“Well,” Gen said. “The Greater Indian Empire, then.”
“No. They have never shown any interest in conquest. They might, of course, try to render Luna inoperable as a supply relay center, so as to force a return to the use of the ISS for such purposes. But if so, why would they refuse to allow settlers to resupply at ISS? That makes no sense.”
“Hmm. So, that leaves only one option.”
“Yes,” Weng agreed, with a heavy voice.
“The Ceres Mining Council.”
“Maybe. To what degree the Council is implicated remains to be seen. The message could have originated with a Hunter. Or a Miner. Or even from someone on Mars.”
Gen fell silent.
“Which do you think it was, Gen?” Weng asked. His companion’s sudden quiet manner disturbed him. He vainly struggled to keep his thoughts buried, his emotions flat. Gen turned as if to speak, and suddenly Weng realized from this angle that Gen resembled Martin Velasquez very, very closely.
His father? Or…?
Gen frowned as a message scrolled down the console screen. He gestured. “Sam.”
Weng leaned over. He read the text, then sat back.
“It appears that at least one of your suppositions has already been proven incorrect,” Gen said. “The UA is on the way to Luna. In force.”
“Well,” Weng said. “What’s that famous phrase?”
“‘The die has been cast’, I believe.”
Three days to Mars, Weng thought. He hoped there was still a colony left standing when they arrived.
“Gen,” he said. “How far to Ceres?”
“At our current rate, we will barely arrive at Mars in time.”
“Mars can manage for another day or two. If we swing past Ceres, we may be able to stop a war.”
Gen paused, then stabbed at the console for a few moments. “There. I have input a new path for Ceres. But it will be futile in the end, Sam.”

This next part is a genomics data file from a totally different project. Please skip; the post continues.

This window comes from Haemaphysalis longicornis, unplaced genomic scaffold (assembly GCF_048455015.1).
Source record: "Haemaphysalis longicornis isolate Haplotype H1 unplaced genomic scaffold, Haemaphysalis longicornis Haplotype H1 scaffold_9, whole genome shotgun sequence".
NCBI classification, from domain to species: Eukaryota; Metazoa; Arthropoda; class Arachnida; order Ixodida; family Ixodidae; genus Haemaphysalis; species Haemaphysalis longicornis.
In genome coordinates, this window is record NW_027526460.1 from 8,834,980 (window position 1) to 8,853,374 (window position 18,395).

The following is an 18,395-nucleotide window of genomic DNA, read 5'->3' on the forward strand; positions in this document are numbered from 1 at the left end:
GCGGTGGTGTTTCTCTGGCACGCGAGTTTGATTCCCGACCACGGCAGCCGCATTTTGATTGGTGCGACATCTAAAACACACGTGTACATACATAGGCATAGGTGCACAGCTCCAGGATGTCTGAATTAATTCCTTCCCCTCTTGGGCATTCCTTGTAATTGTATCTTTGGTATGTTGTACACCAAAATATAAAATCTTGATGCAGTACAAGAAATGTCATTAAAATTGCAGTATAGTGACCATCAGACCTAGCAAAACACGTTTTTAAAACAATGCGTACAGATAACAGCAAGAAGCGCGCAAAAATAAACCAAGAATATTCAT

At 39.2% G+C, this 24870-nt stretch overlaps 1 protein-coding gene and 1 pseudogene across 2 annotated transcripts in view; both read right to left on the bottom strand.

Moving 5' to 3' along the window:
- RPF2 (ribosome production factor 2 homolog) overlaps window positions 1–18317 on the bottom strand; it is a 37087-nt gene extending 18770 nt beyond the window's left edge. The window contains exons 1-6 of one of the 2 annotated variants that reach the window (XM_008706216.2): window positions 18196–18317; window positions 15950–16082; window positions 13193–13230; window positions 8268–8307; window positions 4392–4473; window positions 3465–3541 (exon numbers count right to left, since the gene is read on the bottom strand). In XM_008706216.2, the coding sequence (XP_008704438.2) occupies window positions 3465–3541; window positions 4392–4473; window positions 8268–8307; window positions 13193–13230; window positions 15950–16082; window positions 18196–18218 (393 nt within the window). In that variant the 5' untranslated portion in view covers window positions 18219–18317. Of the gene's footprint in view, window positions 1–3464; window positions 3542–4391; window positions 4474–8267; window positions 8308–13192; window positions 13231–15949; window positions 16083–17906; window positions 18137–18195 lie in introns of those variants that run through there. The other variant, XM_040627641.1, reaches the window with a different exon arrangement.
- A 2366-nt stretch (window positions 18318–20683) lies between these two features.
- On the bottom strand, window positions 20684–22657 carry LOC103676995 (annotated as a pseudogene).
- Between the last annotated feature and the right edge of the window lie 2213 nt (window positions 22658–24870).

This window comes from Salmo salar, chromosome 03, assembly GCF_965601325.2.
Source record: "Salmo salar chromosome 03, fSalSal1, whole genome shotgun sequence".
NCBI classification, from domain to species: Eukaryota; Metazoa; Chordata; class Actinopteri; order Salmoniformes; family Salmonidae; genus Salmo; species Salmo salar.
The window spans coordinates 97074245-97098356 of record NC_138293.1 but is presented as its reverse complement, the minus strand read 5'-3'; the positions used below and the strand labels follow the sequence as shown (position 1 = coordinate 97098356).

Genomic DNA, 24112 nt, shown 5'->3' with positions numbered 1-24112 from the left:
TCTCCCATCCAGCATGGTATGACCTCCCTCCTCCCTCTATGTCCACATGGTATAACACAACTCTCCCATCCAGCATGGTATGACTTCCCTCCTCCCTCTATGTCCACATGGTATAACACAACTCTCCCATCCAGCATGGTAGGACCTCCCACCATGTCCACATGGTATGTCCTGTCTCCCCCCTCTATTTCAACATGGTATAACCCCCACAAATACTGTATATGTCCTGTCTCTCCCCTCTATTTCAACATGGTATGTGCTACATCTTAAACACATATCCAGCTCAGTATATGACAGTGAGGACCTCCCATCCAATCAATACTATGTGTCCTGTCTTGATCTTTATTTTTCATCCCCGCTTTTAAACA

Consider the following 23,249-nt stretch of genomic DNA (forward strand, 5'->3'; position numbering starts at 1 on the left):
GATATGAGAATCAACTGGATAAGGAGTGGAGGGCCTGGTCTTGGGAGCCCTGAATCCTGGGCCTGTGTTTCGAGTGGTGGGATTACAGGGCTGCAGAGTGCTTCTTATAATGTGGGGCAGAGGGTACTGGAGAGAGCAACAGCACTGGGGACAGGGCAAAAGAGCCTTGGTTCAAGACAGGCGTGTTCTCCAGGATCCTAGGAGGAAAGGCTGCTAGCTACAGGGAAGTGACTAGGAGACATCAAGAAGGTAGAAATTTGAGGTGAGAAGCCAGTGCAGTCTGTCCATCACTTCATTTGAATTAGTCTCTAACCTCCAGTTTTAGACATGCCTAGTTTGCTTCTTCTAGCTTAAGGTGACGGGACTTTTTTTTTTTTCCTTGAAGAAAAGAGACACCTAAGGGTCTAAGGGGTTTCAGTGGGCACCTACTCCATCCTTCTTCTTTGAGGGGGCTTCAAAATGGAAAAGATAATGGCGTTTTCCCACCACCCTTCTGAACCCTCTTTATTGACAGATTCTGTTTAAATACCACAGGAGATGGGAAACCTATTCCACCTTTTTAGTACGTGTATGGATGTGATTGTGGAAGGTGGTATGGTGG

“Why? Isn’t it worth it if we can prevent lives from being lost?”
“No,” Gen said, sadly shaking his head. “It wasn’t supposed to be this way. This wasn’t our agreement.”
“Our?” said Weng. He suddenly caught his breath. Gen.
“Yes,” Gen said. “We caused this. But we only wanted a place for our own. Luna was not meant to be affected. One of the hunters must bear a grudge.”
“So,” said Weng softly. “I was correct about you, from the beginning.”
“Yes,” Gen nodded. “I am, indeed, a clone. Martin Velasquez is, indeed, my father.”
“Then you are also Martin.”
“In a sense. But enhanced with additional DNA from other sources.”
“And who is ‘we’? With whom did you make an agreement?”
“That,” Gen said, returning his attention to the console, “is something you will find out soon enough.”
Weng sat back, thoroughly demoralized. Ah, Riss, he thought wistfully. I should have pinged you when I had the chance.
“Don’t worry, Sam,” Gen said, hands dancing over the console. “Riss will no doubt be here soon.”
Weng opened his mouth, then closed it. There was little point in asking how Gen knew that. He obviously was being used by all the players in this game. He, himself, lacked the knowledge to be a full-fledged player.